Up until now I have described the earth and indeed the whole visible universe as if it were a machine: I have considered only the various shapes and movements of its parts. But our senses show us much else besides, namely: colors, smells, sounds, and such-like.

With this statement Descartes begins the last part of his treatise, the treatment of our sensations. There is nothing resembling our sensations out in the world, on Descartes' picture. In the mechanistic, mathematical model he presents, there are only the properties that can be logically derived from extension (such as shape and motion). Colors, odors, tastes, hungers, etc. are not derivable from extension, and so they do not exist in the physical world. However, these properties are a large part of our experience of the world (in fact, they are almost our entire experience of the world), and so he deigns in the last section of the last chapter to deal with them. Sensations, he tells us, arise as a result of the interaction of our physical organs with particles of matter, followed by the interaction of our physical organs with our mind. His theory of sensation is presented in much greater detail in a later work entitled, On Man.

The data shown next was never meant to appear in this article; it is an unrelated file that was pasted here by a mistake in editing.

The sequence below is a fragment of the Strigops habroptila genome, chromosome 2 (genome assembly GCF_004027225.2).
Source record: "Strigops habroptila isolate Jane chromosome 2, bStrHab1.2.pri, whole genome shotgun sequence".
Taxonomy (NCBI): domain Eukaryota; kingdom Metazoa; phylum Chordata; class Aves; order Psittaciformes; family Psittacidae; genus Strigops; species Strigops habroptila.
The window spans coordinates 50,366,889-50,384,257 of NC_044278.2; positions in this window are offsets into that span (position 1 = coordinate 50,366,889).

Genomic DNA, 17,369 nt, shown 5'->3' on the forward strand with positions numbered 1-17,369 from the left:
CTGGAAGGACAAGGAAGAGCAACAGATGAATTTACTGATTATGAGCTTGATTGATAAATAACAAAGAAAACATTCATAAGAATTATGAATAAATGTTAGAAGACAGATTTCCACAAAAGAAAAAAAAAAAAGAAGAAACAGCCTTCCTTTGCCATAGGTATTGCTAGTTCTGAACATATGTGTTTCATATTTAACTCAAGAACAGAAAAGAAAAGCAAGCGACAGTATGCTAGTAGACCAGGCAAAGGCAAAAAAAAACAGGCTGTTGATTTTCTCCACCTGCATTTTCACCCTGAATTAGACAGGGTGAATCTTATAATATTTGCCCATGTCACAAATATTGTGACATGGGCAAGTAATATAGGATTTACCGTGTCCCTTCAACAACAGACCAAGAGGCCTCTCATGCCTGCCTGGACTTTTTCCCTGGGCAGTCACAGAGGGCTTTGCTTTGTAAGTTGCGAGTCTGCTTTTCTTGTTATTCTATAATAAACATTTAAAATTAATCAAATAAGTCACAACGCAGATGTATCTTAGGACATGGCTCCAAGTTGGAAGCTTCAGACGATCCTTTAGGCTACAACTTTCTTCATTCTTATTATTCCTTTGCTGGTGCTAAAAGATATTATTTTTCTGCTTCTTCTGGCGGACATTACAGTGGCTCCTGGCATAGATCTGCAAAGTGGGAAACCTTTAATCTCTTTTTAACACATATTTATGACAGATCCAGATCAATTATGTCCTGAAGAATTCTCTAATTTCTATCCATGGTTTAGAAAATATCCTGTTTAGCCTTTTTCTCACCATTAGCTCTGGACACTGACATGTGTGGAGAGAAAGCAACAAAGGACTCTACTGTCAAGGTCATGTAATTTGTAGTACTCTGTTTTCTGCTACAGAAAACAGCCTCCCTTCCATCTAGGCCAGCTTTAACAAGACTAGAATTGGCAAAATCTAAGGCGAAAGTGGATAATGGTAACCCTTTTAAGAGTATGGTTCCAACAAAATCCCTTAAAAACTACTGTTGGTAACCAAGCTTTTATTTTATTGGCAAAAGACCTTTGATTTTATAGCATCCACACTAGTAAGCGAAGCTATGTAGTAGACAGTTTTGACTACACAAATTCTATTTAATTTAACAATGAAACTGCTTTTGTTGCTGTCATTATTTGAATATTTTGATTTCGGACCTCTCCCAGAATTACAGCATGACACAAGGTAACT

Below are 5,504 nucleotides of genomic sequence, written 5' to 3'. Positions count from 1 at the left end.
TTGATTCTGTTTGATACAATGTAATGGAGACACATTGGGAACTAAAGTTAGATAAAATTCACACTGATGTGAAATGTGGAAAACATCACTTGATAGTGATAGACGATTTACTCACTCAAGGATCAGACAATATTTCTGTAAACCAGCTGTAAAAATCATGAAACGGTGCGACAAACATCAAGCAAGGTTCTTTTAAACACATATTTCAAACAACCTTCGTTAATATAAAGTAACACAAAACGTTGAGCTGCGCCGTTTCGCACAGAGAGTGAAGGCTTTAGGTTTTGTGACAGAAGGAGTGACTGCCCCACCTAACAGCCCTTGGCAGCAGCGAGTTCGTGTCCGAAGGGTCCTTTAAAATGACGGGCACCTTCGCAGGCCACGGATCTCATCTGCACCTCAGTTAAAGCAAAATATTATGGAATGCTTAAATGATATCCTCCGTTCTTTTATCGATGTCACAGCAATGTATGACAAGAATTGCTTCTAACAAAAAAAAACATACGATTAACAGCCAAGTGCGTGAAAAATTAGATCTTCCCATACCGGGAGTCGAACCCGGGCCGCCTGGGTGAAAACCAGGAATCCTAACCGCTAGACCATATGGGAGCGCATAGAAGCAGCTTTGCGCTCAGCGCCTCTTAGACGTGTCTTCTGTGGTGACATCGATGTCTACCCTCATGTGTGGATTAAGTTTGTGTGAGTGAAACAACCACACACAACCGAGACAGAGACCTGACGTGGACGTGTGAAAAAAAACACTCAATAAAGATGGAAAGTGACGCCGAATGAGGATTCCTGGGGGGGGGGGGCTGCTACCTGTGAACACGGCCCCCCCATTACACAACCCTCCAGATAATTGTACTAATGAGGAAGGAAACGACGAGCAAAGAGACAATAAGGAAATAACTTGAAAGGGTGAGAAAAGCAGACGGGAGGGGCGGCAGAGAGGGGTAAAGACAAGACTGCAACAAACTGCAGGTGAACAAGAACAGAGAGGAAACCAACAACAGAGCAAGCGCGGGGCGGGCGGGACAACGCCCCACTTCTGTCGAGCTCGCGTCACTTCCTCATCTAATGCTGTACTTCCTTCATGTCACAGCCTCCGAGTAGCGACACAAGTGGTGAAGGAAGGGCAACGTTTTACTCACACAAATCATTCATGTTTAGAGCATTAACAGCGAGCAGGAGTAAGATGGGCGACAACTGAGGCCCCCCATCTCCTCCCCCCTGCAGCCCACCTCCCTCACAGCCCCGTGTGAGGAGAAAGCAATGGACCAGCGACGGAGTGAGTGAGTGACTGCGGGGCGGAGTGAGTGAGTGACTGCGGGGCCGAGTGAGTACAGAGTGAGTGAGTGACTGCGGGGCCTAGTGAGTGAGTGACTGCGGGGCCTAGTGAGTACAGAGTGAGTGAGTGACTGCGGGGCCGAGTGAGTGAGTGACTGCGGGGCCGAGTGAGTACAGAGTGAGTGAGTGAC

Popular pages: Principles of Philosophy